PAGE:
To the Editor:
In an attempt to identify potential new genes homologous to ETO,1 2 we screened the dbEST database (http://www.ncbi.nlm.nih.gov./dbEST/index.html) using the entire ETO cDNA sequence as a probe (EMBL accession no. X79990). Among the ESTs identified, we selected two overlapping clones (clone IDs 43629 and 274508) and sequenced them to completion. A putative translation initiation site was identified by the presence of a strong Kozak consensus sequence,3 followed by a 1,725-bp open reading frame (ORF) coding for a putative protein of 575 amino acids (aa) (GenBank accession no. AF068266). We named this gene EHT (ETO Homologous on chromosome Twenty; see mapping data below). The putative EHT protein is closely homologous to ETO/MTG8 (≈65% identity) and Nervy, an ETO Drosophila homolog (≈24% identity) showing the four conserved domains found in MTG8 and Nervy. 4 To find EST clones that could represent the EHT 5′UTR, we screened the dbEST data bank with the 5′ end of clone 274508, and identified an EST clone (GenBank accession no.AA635096) encompassing the EHT ATG codon, preceded by an in-frame stop codon 129 bp upstream (Fig 1, top). Therefore, we considered this sequence the putative 5′UTR of EHT gene. While this work was in progress, the cloning of a similar ORF, named MTGR1 (myeloid translocation gene-related protein 1) was reported5; it presents an ATG codon, immediately preceded by a stop codon and with no clear Kozak sequence, upstream to and in-frame with the EHT ATG (see Fig 1, top), leading to the coding of additional 29 aa with respect to EHT ORF. Interestingly, Calabi and Cilli have recently deposited in the dbEST data bank a 5′ UTR MTGR1 sequence (accession no. AF052212) that is identical to the putative EHT 5′ UTR (GenBank clone AA635096). Overall, these data suggest the presence of two alternative 5′ ends in the MTGR1/EHT gene, similar to ETO/MTG8 gene.1 2 The existence in nature of EHT ORF was confirmed by direct sequencing of a reverse transcriptase-polymerase chain reaction (RT-PCR) amplified fragment encompassing the coding sequence from HL60 mRNA (data not shown).
To map the EHT gene, we generated by PCR a probe from the specific 3′ UTR of the EHT gene and screened a human placenta cosmid library (Clontech, Palo Alto, CA), isolating a specific cosmid clone subsequently used as probe in fluorescence in situ hybridization (FISH) analysis on normal human metaphase spreads. By FISH we mapped the gene on chromosome 20q11 (Fig 1, bottom); the mapping was further refined by PCR of DNA from somatic cell hybrids (kindly provided by Mariano Rocchi, University of Bari, Italy) on 20q11.2-20q11.3 (data not shown).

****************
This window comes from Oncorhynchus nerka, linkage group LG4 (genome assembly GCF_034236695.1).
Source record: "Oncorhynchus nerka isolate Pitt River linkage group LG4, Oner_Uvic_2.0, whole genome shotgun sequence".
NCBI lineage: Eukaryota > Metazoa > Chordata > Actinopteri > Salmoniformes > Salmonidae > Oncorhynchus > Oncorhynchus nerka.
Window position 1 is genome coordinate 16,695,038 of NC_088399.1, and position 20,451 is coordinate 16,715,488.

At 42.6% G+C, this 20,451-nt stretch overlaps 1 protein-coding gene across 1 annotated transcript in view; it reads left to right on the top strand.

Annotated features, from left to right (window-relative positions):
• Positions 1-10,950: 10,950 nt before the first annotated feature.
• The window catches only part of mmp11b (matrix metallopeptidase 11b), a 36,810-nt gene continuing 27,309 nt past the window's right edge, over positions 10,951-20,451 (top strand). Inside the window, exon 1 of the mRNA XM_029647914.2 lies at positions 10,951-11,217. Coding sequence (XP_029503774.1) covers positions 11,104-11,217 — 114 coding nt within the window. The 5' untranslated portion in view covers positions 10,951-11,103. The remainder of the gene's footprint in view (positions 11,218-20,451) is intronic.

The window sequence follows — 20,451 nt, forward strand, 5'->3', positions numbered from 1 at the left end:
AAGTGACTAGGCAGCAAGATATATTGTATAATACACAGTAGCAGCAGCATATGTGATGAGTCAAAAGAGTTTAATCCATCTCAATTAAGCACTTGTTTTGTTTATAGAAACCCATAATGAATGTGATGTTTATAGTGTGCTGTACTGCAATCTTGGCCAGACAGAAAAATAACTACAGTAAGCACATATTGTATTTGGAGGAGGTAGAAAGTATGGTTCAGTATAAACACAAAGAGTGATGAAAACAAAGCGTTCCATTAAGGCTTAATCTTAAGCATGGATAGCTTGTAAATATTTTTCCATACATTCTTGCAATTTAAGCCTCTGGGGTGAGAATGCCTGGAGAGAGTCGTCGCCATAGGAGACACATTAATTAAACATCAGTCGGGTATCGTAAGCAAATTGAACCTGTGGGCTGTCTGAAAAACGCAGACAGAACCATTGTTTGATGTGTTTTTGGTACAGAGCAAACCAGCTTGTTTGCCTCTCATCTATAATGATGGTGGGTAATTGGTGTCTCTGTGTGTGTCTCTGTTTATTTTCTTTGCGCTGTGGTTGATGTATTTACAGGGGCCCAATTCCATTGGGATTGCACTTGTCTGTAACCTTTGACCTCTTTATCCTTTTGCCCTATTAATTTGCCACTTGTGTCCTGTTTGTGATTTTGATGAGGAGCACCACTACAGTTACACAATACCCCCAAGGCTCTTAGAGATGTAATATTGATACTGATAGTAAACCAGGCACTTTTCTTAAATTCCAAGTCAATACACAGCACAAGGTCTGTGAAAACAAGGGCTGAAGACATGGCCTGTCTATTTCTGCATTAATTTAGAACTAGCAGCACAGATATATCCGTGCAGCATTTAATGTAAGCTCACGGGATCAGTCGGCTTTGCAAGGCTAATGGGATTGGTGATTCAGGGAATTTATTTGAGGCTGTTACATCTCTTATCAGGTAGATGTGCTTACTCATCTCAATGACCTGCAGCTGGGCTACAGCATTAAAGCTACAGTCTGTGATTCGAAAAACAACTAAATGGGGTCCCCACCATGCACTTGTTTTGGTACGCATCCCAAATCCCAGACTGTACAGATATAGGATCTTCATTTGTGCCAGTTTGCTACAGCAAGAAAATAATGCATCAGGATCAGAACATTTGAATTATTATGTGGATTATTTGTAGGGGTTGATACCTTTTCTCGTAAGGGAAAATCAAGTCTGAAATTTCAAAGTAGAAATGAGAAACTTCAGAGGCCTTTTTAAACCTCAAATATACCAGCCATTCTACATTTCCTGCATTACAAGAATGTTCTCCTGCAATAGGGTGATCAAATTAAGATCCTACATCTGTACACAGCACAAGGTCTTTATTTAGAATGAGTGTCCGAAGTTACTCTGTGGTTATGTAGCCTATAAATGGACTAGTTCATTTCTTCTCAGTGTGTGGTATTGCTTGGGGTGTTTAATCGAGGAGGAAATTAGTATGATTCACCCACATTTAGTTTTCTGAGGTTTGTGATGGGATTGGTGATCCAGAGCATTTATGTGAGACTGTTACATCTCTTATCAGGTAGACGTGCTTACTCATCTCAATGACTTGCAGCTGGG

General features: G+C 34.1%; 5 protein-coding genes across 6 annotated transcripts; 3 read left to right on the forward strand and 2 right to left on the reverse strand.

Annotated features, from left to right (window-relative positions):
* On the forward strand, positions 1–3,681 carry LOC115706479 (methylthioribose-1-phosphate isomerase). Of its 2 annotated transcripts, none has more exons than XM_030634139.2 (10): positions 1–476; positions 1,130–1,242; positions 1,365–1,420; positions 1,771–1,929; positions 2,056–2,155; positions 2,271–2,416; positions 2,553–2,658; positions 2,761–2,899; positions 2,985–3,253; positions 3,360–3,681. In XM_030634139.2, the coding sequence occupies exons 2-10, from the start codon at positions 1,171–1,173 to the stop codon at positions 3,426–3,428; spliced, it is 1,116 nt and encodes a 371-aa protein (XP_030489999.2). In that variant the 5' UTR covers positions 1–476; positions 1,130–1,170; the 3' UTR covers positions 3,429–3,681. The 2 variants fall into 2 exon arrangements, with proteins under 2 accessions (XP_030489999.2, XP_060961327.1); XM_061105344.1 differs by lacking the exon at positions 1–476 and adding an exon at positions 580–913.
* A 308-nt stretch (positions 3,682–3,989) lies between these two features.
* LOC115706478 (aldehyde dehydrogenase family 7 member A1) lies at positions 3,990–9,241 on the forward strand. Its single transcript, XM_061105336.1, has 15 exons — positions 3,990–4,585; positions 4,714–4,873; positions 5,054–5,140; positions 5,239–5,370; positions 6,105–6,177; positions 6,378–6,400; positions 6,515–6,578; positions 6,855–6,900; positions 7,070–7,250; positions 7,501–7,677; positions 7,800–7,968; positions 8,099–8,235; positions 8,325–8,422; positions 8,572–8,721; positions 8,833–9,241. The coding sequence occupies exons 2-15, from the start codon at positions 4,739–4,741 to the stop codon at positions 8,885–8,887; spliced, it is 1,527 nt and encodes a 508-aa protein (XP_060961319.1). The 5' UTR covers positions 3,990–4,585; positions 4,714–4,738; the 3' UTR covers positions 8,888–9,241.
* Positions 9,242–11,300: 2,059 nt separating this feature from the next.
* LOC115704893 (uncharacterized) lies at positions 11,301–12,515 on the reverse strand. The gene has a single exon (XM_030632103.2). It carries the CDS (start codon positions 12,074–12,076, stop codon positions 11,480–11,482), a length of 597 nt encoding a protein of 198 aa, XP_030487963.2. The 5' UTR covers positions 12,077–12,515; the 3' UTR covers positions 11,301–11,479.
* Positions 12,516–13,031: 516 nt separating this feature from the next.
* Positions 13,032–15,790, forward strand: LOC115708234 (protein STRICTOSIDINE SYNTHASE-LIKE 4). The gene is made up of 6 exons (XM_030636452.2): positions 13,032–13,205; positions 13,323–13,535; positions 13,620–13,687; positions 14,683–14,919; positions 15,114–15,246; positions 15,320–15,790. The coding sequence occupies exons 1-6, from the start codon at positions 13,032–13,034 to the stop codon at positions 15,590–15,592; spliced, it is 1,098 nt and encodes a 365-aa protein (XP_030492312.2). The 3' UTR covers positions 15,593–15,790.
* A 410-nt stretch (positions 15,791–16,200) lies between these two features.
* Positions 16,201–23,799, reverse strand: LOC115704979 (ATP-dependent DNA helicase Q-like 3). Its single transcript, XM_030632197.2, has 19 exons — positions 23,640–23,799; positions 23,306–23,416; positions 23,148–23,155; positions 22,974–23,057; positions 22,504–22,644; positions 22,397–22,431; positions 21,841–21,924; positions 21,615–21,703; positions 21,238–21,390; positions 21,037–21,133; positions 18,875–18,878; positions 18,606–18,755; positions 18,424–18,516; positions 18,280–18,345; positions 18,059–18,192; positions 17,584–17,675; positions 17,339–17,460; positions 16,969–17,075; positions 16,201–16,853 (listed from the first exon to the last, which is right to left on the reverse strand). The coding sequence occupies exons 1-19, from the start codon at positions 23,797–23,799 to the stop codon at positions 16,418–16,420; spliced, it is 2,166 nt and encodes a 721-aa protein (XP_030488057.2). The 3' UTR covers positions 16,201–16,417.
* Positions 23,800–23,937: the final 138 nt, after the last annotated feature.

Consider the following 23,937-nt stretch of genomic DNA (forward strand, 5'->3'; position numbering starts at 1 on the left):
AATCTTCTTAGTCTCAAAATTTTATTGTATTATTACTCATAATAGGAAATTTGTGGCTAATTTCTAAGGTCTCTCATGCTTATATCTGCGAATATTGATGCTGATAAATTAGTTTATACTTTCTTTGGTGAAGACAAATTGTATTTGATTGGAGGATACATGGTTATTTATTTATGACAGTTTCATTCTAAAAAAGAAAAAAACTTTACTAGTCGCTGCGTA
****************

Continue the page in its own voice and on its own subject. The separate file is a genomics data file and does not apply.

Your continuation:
Cytogenetic studies have shown that this region is deleted in ≈10% cases of polycythemia vera (PV),6 7 ≈5% myelodysplastic syndromes (MDS), and in ≈3% of acute myeloid leukemias (AML).8-11 We performed Southern blot analysis on 40 cases of AML (9 M0, 8 M1, 6 M2, 9 M4, 8 M5) and found gene deletion apparently in four cases (1 M0, 1 M1, 2 M4) (10%) (Fig2A), a frequency higher than that found by conventional cytogenetics. However, the assessment of the deletion frequency needs the analysis of a more representative series. Furthermore, as no RNA was available from hemizygous deleted patients, we were not able to test whether EHT may be a candidate tumor suppressor gene of the region by mutation analysis of the retained allele.12
We investigated the expression pattern of EHT by means of Northern blot analysis using the 3′ UTR specific probe. Two transcripts of ≈9.5 and 7.5 kb (Fig 2B) were detected; the difference in size of the two transcripts may be due to the use of different polyadenylation signals and/or alternative 5′UTR regions, as in the case of the MTGR8 gene.13 In normal fetal and adult human tissues, the two transcripts were expressed ubiquitously, although at different levels (Fig 2B); in tumoral cell lines, low levels of expression were detected in hematopoietic cell lines of lymphoid and myeloid origin and melanoma cells, while higher levels of expression were found in the SW480 carcinoma cell line, but apparently absent in the A549 lung carcinoma cell line (data not shown).
As far as normal MTGR1/EHT function is concerned, Kitabayashi et al5 showed the direct interaction of MTGR1 and the AML1-MTG8 fusion protein, leading to an enhancement of cell proliferation mediated by granulocyte colony-stimulating factor (G-CSF) in a murine myeloid model (L-G cell line). This suggests that MTGR1 has an oncogenic rather than a tumor suppressor activity. Nevertheless, when MTGR1 is transfected alone in L-G cells, the proliferative response to G-CSF was lower than in the normal control, thus suggesting a possible negative growth-control in normal cells.
In conclusion, the data presented here and those previously reported suggest that the MTGR1/EHT gene may represent a new candidate for the tumor suppressor gene supposed to be involved in the deletion of the 20q11 region in myeloid tumors. Further studies are necessary to rule out this hypothesis.
A partial cDNA sequence of the EHT gene was deposited by us in the GenBank database under accession number AF039200, on 18-DEC-1997, before the MTGR1 delivery date (January 22, 1998). This work was supported by a grant from Associazione Italiana Ricerca sul Cancro (AIRC) to A.N.
- Copyright © 1998 American Society of Hematology